Planting Bulbs or...
I Hate Winter
by Julie Carpenter
This is an old piece, written when I lived on a little farm in Fayetteville, TN. I now live in Atlanta with a much smaller yard and somehow I planted my bulbs even later this year - in January. Some things never change.
This is hope. Fat at the bottom. Pointed and slender at the top. The bulb is wrapped in onion skin and a little bit dirty. I am angry at it. “I don’t believe in Spring any more,” I tell it. I look around as if to prove my point; the trees are bare and somehow an old paper cup has escaped the trash can and is slowly dissolving into the lawn next to the bed where the bulbs will spend the winter. The crepe myrtles reach frantically skyward with their bare rust colored arms, as if they died of fright. That misshapen red bud that has to lean away from the clutch of the cedars just to breathe is bare as well; grabbing my hat with its skeleton hands whenever I walk past it to go to the barn. The leaves are morphing into dirt under the naked trees or becoming paper shadows of themselves. It is, of course, cold. Barely above freezing. The universe conspires to make sure the only days I can plant bulbs are either cold or wet….and always, always windy. It's December. Two days after Christmas.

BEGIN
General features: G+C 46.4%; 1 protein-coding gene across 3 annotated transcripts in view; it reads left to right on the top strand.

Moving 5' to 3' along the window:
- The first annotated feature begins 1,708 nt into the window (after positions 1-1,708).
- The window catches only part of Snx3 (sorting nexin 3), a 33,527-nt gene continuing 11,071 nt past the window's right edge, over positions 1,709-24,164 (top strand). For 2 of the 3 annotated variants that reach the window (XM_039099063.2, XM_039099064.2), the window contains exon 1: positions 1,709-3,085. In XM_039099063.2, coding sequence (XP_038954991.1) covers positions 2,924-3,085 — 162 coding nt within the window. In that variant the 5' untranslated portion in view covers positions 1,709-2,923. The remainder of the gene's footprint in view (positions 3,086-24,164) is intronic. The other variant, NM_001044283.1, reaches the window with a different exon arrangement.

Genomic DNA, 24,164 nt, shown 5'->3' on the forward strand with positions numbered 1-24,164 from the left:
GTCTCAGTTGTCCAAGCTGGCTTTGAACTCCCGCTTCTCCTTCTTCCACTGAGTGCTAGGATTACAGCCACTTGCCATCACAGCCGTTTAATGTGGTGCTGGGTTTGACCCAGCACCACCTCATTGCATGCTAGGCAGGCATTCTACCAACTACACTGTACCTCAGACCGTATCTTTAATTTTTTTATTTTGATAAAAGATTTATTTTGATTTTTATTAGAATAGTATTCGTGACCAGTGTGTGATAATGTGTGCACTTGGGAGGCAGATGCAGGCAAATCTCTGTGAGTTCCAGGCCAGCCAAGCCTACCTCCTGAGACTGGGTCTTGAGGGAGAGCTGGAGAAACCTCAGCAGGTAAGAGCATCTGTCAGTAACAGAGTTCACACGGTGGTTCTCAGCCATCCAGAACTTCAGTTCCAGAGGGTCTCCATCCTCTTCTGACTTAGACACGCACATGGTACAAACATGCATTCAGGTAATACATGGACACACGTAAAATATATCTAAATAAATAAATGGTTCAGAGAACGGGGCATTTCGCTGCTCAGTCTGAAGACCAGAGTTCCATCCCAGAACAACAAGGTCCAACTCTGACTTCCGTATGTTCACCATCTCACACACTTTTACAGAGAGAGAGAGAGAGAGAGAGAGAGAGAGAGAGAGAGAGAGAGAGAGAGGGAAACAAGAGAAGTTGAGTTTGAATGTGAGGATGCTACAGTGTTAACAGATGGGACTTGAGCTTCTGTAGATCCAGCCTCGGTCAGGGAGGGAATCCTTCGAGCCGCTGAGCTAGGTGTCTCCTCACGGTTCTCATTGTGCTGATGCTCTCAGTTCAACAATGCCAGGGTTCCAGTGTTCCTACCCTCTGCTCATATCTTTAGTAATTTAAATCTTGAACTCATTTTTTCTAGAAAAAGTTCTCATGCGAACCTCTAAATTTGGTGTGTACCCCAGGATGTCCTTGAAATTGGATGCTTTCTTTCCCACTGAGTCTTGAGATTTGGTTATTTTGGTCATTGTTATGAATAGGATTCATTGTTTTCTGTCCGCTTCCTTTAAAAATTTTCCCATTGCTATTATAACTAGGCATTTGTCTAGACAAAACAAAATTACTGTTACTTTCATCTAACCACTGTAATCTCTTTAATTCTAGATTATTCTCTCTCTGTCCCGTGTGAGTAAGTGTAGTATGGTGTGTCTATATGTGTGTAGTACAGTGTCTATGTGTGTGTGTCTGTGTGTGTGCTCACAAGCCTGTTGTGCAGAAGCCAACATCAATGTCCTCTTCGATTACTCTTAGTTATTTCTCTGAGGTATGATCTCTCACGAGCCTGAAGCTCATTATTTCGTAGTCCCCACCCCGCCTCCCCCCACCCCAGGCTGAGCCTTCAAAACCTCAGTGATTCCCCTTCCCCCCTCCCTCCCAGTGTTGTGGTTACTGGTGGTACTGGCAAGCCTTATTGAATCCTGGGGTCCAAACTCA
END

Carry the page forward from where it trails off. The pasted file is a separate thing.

by Julie Carpenter
I have a vivid dream life that sometimes crosses over into my writing. Of course, many times, dreams die with the light, cracking into dust and scattering. Poof! I’m no longer running in place through a field of skulls while zombies fling lime Jell-O bombs at my head or sweating through an interview with FBI agents in the guise of talking dogs, or whatever was happening in those immediately forgotten visions. Vanished nightmares disappear into a miasma of never-was. Just as well.
But sometimes I have dreams that follow me into the waking world, hanging on in the light, refusing to dissipate, some lucid as the full moon behind inky tree branches, some hiding around corners and only jumping at me when triggered by an object, a word, or a scent. Those detailed dreams I sometimes put into words and stories. Dreams seem safer pinned in ink to a page. Is this cruel? I can’t tell but I reserve the right to defend myself.
Announcements and Apolgies
Sacred Chickens Staff
Hello Chicks and Chickens and all you groovy birds who read our blog! You will have noticed that we have been posting a bit less recently. Why? It’s not because we don’t love you.
Julie is writing a novel and is right (or write) in the middle of the knottiest part of tearing apart Hell. Trust me, that last sentence will make sense when you read the book.